Corps temporarily closes spillway gates at Garrison
Press release submitted by U.S. Army Corps of Engineers
The spillway gates at Garrison Dam have been temporarily closed following a routine inspection that identified a water spray on the spillway apron.
Seven of the dam’s 28 spillway gates were opened shortly before 8 a.m. this morning. The gates were raised 1 foot and were allowing an additional 7,500 cubic feet per second of floodwater through the system. That brought the total releases from Garrison to 92,500 cfs.
As the water traversed the spillway, engineers with the U.S. Army Corps of Engineers noted a water spray on the spillway floor that they were inspecting as part of the routine start-up process. The gates were then closed to allow engineers to physically inspect the spillway apron, where they identified minor surface deterioration.
This deterioration likely occurred as a result of natural freezing and thawing action on the apron over time.
“I made the decision to keep the spillway gates closed until the deterioration is evaluated since the continued force of spillway releases could further wear down the area,” said Col. Robert Ruch, the commander for the Omaha District of the U.S. Army Corps of Engineers.
The closing of the spillway gates has no impact on the current forecast for water releases as the additional water is being released through the regulating tunnels, which are next to the powerhouse outlet works on the west side of the dam.
“The regulating tunnels allow us to continue to meet the release schedule while the evaluation of the surface deterioration is completed,” Ruch said. “We expect that the spillway gates will be reopened soon.”
The current forecast for releases out of Garrison Dam call for an increase to 100,000 cfs tonight at 8 p.m.; 105,000 cfs Thursday at 8 a.m.; and 110,000 cfs by Thursday at 8 p.m. This morning marked the first time the spillway gates at Garrison Dam had been opened to pass floodwaters through.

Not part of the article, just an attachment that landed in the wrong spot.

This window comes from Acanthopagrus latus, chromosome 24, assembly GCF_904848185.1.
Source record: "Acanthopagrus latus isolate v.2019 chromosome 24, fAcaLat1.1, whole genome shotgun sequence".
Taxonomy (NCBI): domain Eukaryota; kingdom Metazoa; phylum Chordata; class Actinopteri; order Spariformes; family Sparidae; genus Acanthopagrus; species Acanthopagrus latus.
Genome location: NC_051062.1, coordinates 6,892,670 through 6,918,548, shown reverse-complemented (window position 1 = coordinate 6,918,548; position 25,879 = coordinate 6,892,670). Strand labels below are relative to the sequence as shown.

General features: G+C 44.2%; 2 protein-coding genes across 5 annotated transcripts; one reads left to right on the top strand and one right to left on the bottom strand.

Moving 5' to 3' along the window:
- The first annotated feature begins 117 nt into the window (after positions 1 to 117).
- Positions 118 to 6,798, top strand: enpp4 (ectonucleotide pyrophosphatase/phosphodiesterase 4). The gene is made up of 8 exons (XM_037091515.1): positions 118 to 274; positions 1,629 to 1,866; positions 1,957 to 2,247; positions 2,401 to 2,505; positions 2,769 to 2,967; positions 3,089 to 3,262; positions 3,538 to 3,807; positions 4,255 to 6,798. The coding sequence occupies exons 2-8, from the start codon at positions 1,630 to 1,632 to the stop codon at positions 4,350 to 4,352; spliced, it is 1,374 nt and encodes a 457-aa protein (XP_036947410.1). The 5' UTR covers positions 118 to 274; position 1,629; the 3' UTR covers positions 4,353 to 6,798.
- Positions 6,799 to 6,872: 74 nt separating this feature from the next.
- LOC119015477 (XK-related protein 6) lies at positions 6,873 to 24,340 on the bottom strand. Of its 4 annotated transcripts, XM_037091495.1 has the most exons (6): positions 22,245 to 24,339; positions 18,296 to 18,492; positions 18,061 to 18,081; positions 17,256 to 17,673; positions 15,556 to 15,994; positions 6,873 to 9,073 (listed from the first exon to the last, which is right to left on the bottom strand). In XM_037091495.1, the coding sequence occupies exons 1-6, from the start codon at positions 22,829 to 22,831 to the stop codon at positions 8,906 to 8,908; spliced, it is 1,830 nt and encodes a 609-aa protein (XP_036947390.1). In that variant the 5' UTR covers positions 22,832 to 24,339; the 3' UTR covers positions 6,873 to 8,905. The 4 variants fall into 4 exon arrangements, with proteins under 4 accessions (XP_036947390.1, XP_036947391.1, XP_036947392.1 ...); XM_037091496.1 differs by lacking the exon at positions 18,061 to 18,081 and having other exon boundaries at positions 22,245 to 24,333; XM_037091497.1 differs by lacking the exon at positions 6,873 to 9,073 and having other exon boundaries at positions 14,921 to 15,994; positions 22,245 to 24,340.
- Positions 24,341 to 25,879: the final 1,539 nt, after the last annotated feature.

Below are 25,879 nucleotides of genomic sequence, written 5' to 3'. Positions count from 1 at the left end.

Rapidly changing weather conditions in Montana, northern Wyoming and the western Dakotas have prompted the U.S. Army Corps of Engineers to make adjustments to previously announced releases from Garrison Reservoir in order to evacuate flood waters out of the Missouri River main stem reservoir system.
“Protecting lives is our number one priority right now,” said Brig. Gen. John McMahon, Commander of the Northwestern Division of the Army Corps of Engineers. “We are working closely with state and local emergency management teams to identify potential flood areas, provide residents with the most current information and help protect vital public infrastructure.”
People living along the river are encouraged to make evacuation plans to protect their possessions and property. Maps for potential flood areas can be found at: www.nwo.usace.army.mil. Residents in communities along the river are encouraged to contact their local emergency management offices for additional details. Please follow us on Facebook (www.facebook.com/OmahaUSACE) and Twitter (www.twitter.com/OmahaUSACE) for the latest updates regarding our flood response operations.
You can also find flood inundation maps and local emergency management contact information on our social media sites as well as our district Web site at http://www.nwo.usace.army.mil. View daily and forecasted reservoir and river information on the Water Management section of the Northwestern Division homepage at: http://www.nwd-mr.usace.army.mil/rcc.